With the company’s policies, procedures and regulations programmed into it, the system can ensure that all actions carried out are in line with the organisation’s buying guidelines, and any errors in invoices can be identified automatically; taking away the need for employees to manually intervene.

 

Behaviour-driven AI, that learns as you do things

Procurement AI can also act as an intelligent advisor to team members. Rather than responding to what a human instructs or asks of it, AI can use machine learning to spot cost and efficiency savings. For instance, when new stock is required, the process typically relies on someone identifying a need for it and making a purchase requisition. The buying team then researches the best product based on several factors before placing an order. But, AI can utilise big data analytics and automate the buying process for employees. It can inform procurement when stock runs low based on previous buying patterns, and automatically find the best price before making the purchase.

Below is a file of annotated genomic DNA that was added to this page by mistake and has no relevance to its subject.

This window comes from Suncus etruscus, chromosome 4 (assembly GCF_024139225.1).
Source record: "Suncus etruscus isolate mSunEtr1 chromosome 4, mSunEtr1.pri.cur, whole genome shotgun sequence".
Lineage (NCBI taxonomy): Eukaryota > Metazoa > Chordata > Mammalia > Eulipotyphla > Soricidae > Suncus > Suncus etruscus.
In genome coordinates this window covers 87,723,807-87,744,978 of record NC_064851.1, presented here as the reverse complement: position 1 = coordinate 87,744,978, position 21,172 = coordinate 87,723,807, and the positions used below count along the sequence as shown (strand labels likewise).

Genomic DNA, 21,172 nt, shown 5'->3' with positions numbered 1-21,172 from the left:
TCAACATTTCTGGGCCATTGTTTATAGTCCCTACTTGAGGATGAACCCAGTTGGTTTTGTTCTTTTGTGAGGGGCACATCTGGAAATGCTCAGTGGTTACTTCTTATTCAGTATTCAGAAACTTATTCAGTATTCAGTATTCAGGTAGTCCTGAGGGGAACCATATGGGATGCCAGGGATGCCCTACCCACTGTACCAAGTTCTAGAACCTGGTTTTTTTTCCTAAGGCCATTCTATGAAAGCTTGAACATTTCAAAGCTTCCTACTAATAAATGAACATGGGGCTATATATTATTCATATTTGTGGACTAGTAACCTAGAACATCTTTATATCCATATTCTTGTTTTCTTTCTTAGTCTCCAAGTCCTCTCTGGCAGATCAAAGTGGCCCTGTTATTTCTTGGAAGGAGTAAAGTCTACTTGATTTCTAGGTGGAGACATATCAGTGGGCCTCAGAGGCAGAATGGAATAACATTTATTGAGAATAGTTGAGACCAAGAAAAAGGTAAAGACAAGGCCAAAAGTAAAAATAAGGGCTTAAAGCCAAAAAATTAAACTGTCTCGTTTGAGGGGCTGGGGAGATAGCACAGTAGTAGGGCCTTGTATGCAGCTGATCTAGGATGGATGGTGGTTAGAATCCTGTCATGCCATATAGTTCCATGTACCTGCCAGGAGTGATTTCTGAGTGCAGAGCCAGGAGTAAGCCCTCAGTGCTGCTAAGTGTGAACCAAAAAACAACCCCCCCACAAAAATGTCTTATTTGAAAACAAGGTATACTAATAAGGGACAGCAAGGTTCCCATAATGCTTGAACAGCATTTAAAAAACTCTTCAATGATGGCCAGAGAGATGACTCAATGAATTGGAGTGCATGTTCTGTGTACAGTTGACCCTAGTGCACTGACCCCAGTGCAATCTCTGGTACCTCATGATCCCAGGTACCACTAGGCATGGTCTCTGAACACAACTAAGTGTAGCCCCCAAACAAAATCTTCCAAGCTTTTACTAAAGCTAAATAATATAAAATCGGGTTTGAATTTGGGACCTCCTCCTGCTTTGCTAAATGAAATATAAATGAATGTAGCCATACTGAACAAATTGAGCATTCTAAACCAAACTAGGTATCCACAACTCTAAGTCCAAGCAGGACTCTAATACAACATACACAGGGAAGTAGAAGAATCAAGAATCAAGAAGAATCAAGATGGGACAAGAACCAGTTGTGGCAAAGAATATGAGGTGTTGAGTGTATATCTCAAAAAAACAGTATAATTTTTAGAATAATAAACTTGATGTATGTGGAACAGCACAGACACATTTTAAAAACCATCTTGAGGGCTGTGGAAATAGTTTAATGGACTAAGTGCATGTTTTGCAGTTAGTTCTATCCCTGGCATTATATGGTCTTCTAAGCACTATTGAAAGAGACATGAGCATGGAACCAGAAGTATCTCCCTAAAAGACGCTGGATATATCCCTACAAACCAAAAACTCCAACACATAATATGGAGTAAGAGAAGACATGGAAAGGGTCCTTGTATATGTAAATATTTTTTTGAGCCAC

We’re seeing vendors in the procurement software space developing AI to go beyond pure product suggestions, and have the ability to prompt employees to make orders when they probably need to do so. The platform has a procurement bot that tracks actions employees take and tailors interactions according to different user requirements. When an employee orders some new stationery every Friday, the system will ask that employee whether they want to place the same order every week on the same day, eliminating the need for them to remember.

 

Overcoming the obstacles